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Hattasingh W.,Mahidol University | Pengsaa K.,Mahidol University | Thisyakorn U.,Chulalongkorn University | An P.N.,Hanoi University | And 9 more authors.
Vaccine | Year: 2016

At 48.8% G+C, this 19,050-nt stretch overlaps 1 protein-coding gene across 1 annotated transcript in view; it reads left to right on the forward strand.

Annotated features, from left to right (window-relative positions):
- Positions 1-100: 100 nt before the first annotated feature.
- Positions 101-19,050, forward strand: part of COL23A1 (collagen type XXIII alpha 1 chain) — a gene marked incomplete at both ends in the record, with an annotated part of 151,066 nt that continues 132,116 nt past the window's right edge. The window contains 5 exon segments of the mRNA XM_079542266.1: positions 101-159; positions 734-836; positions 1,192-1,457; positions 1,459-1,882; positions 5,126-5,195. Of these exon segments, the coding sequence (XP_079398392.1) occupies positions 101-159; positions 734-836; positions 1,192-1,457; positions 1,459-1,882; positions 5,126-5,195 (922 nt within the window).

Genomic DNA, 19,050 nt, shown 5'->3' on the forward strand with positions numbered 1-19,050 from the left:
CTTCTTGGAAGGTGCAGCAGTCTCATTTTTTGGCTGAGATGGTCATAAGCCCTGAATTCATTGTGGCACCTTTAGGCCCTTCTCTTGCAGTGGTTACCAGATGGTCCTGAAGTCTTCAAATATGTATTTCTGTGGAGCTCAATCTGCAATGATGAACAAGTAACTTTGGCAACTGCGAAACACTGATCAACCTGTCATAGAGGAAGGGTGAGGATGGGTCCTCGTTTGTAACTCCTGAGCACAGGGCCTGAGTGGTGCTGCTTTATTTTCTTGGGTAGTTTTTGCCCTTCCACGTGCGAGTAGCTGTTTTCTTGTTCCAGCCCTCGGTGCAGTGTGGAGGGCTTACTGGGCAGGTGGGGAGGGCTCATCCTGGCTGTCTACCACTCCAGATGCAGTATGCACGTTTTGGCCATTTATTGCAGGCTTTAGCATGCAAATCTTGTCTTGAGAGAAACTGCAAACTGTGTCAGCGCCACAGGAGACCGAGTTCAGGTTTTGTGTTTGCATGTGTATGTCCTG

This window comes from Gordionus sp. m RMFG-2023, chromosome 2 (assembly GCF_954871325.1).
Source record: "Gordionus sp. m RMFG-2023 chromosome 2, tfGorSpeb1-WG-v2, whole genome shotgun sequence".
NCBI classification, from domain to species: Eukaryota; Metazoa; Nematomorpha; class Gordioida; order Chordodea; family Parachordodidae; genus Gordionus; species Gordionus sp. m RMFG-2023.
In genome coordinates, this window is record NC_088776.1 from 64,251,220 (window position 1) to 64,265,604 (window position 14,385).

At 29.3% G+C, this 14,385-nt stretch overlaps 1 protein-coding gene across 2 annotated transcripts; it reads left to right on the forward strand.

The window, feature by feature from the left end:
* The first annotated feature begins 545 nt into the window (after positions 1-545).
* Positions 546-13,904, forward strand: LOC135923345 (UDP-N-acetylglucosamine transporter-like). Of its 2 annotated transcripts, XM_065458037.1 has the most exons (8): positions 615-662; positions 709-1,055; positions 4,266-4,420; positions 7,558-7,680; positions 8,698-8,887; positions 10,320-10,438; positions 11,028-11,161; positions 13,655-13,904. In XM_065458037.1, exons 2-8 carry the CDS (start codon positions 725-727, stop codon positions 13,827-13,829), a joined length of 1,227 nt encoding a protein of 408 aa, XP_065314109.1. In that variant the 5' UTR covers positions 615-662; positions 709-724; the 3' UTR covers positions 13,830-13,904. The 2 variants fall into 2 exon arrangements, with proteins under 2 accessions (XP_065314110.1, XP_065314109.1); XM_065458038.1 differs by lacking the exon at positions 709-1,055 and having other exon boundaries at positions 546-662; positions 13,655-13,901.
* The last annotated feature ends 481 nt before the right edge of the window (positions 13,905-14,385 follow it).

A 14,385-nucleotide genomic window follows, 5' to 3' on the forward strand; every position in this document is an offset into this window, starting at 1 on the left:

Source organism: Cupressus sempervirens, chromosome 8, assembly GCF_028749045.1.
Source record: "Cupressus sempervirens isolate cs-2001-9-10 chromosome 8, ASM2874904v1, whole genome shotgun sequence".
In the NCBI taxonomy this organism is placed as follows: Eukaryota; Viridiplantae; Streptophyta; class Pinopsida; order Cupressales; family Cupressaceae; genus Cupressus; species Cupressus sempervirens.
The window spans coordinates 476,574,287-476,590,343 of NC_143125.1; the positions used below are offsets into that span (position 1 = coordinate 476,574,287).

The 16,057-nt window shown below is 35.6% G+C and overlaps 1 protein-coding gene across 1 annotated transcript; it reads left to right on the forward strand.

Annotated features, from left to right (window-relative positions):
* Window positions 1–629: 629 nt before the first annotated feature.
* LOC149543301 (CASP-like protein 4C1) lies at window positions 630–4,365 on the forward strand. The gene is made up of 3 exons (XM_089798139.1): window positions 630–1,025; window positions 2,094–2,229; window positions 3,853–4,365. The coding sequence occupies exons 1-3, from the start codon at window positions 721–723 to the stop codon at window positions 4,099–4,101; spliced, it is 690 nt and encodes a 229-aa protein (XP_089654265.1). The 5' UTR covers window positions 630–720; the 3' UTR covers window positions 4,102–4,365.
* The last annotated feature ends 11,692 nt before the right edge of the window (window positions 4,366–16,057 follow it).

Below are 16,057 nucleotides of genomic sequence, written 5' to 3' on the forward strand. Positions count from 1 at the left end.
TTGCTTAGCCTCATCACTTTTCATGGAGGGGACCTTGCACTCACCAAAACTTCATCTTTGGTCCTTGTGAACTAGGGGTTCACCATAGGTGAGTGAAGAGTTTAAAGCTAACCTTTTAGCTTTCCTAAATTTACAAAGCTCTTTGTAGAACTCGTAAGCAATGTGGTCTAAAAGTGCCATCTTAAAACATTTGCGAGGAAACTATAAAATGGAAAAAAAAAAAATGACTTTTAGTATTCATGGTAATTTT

The 1st Workshop on National Immunization Programs and Vaccine Coverage in Association of Southeast Asian Nations (ASEAN) Countries Group (WNIPVC-ASEAN) held a meeting on April 30, 2015, Pattaya, Thailand under the auspices of the Pediatric Infectious Diseases Society and the World Health Organization (WHO). Reports on the current status and initiatives of the national immunization program (NIP) in each ASEAN countries that attended were presented. These reports along with survey data collected from ministries of health in ASEAN countries NIPs demonstrate that good progress has been made toward the goal of the Global Vaccine Action Plan (GVAP). However, some ASEAN countries have fragile health care systems that still have insufficient vaccine coverage of some basic EPI antigens. Most ASEAN countries still do not have national coverage of some new and underused vaccines, and raising funds for the expansion of NIPs is challenging. Also, there is insufficient research into disease burden of vaccine preventable diseases and surveillance. Health care workers must advocate NIPs to government policy makers and other stakeholders as well as improve research and surveillance to achieve the goals of the GVAP. © 2016.